South Benfleet and Slavery in St Vincent and the Grenadines

The Headstone for Samuel William Finch - in St Mary's churchyard
Lynda Manning

The British Parliament outlawed the international slave trade in 1807, but it took another twenty-six years to finally abolish slavery.

In the West Indies, the Slavery Abolition Act 1833 meant that only slaves under the age of six were freed immediately. Slaves over that age were redesignated as ‘apprentices’ and their servitude continued for several more years. An outcry from sugar planters and merchants, who were to lose their slaves, ensured that the 1833 Act included financial compensation. This was set at a sum of ‘Twenty Million Pounds Sterling,’ a huge amount of money, equivalent to 40% of the Government’s total annual expenditure!

Surprisingly, the loan, secured to fulfil the financial obligations of the Slavery Abolition Act 1833, was not fully repaid by H M Treasury until 2015! Intrigued by this information, I searched the ‘Legacies of British Slavery’ database to see if there were any local beneficiaries. I found the following:

A young man called Samuel William Finch was the intended beneficiary of £339 2s 2d in compensation for the loss of the eleven slaves he owned on the ‘Chateau Bellair’ estate, in St Vincent. He died before the money could be paid to him, aged only fifteen, and was buried in the churchyard of St Mary the Virgin, South Benfleet, on the 17th of August 1837.

Samuel William Finch had inherited the eleven slaves upon the death of his father Samuel Finch. Samuel’s will named John Whitlaw (sometimes described as a merchant, other times a writing clerk) as a Trustee for his son, and there are records to show that John Whitlaw completed a ‘Triennial Return of Slaves’ on behalf of Samuel William Finch, aged thirteen, in 1834.

A document of 1822 records slave owners Samuel Finch and his wife Alzira manumitting (freeing) a slave named ‘Mart’ and her child ‘Elouise’. The Slave Register for 1817 documents an Alzira Constance Daley as the owner of Mary Mart and her daughter Eloais, suggesting that the couple had married sometime between 1817 and 1822. Their son Samuel William Finch was born about 1822. It seems probable that Alzira had predeceased Samuel, as at the time of writing his will in England, young Samuel William Finch remained under the guardianship of John Beresford, Colonial Secretary for St Vincent.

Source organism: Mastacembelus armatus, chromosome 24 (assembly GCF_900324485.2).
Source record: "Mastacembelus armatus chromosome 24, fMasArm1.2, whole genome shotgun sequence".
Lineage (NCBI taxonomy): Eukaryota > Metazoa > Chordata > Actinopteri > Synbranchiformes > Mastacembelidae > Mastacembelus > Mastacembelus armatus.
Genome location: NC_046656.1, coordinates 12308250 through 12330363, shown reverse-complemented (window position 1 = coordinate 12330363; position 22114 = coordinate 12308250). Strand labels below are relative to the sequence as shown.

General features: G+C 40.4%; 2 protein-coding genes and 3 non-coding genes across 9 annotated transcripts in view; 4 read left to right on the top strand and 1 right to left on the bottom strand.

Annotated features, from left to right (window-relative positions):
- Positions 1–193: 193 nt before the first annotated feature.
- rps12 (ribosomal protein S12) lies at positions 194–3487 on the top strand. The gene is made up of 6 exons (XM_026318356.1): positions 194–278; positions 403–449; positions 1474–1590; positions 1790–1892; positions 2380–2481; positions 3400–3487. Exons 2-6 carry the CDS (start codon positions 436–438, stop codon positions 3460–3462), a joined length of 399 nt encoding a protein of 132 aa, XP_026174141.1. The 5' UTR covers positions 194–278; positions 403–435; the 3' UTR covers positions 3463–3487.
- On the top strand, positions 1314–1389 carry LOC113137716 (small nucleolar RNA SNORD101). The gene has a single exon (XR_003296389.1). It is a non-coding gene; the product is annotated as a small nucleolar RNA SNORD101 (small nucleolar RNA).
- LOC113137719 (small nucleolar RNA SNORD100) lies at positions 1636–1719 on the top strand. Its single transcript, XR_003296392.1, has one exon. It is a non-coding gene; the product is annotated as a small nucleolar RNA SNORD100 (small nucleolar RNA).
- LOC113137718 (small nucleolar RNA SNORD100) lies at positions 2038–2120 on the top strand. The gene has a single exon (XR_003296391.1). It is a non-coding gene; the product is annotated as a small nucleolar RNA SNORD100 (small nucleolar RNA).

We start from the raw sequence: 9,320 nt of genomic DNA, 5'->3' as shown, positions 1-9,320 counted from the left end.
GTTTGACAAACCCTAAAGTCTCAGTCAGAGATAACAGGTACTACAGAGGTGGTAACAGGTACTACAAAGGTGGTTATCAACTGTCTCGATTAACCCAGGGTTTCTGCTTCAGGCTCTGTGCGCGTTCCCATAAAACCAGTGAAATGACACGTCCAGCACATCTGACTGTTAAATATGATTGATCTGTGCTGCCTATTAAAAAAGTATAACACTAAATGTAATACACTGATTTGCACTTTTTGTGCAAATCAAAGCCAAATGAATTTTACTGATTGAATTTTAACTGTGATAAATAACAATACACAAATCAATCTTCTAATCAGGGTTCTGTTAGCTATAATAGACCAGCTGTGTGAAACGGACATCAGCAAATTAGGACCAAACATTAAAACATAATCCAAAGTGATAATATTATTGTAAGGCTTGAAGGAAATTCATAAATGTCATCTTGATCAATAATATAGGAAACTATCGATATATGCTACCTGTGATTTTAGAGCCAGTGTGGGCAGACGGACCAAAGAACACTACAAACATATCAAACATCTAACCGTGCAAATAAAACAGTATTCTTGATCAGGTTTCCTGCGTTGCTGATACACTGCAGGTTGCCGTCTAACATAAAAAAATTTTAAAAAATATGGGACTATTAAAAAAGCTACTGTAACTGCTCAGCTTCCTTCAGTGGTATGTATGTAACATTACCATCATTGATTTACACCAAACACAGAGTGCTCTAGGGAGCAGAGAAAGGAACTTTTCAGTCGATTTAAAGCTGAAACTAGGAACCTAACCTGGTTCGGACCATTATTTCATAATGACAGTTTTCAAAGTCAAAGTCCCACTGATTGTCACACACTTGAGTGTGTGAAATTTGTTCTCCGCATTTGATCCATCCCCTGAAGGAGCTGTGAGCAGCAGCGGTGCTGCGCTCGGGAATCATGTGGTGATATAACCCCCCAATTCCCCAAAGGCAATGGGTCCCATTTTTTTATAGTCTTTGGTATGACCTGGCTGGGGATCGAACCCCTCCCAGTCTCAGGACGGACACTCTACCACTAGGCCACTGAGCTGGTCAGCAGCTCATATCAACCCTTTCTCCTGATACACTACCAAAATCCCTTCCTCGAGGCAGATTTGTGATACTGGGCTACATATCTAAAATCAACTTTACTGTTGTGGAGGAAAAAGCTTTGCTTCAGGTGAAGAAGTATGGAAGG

Below is an extract from the ‘Will of Samuel William Finch’ dated the 4th of August 1837:

This is the last Will and Testament of Samuel William Finch late of Island of St Vincent now residing in the parish of South Benfleet in the county of Essex. First I give and bequeath to my uncle Wm (William) Finch now residing in the said parish of South Benfleet in the county of Essex all my compensation money which is now due to me now in the hands of the Commissioners of Compensations, Grate (Great) George Street London. I also give to my said uncle William Finch all moneys which may arise from the hire of my Negroes now residing in the Island of St Vincent in the West Indies which are at this time under the care of John Beresford Esq my Guardian and all other property of every kind whatsoever that may belong to me at my decease and nominate my said uncle sole Executor………

The witnesses were Fr Rev A Parks and A Hall.

The will was proved in London on the 8th of March 1839.

The compensation due to Samuel William Finch was contested by two men: John Whitlaw and William Finch. The Compensation Commissioners decided that as William Finch was an executor of both S Finch’s will and S W Finch’s will, he should receive the award.

The burial record for Samuel William Finch gives Canvey Island as his residence at death. Could he have been staying with his uncle William?

A ‘William Finch’ had been ‘inn keeper’ at the Hoy (now the Hoy and Helmet) in South Benfleet between 1828 and 1833, but in1839 Pigot’s Directory for Essex, has him living at the Lobster Smack Inn, Holy Haven (now Holehaven), Canvey Island.  It is quite possible that William was at the Lobster Smack as early as 1837, caring for his nephew; the ‘South Benfleet’ address would have been correct, as the Lobster Smack was located in an area of Canvey Island belonging to the parish of South Benfleet.

Sources:

Wikipedia – Slavery Abolition Act 1833

wwwdepts-live.ucl.ac.uk/lbs/claim/view/26566

Freedom of Information enquiry dated 5/1/2018: H M Treasury

www.ancestrylibraryedition.co.uk :

Former British Colonial Dependencies, Slave Registers, 1813-1834 and Census Records

The British Library EAP 345: A survey of the endangered archives of St Vincent, West Indies, during the slavery era

Parliamentary Papers 1780-1849 volume 28 (page 597)

Essex Record Office D/P 300/1/7 Burial Register

The National Archives PROB 11/1908/44

www.canveyisland.org

www.benfleethistory.org.uk

www.pubwiki.co.uk

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  • Very interesting to read about Samuel William Finch a resident of Canvey Island who was buried in St Marys South Benfleet as most Canvey people were at that time. Canvey has other earlier slavery connections. I shall have to investigate.

    By Janet Penn (19/08/2021)

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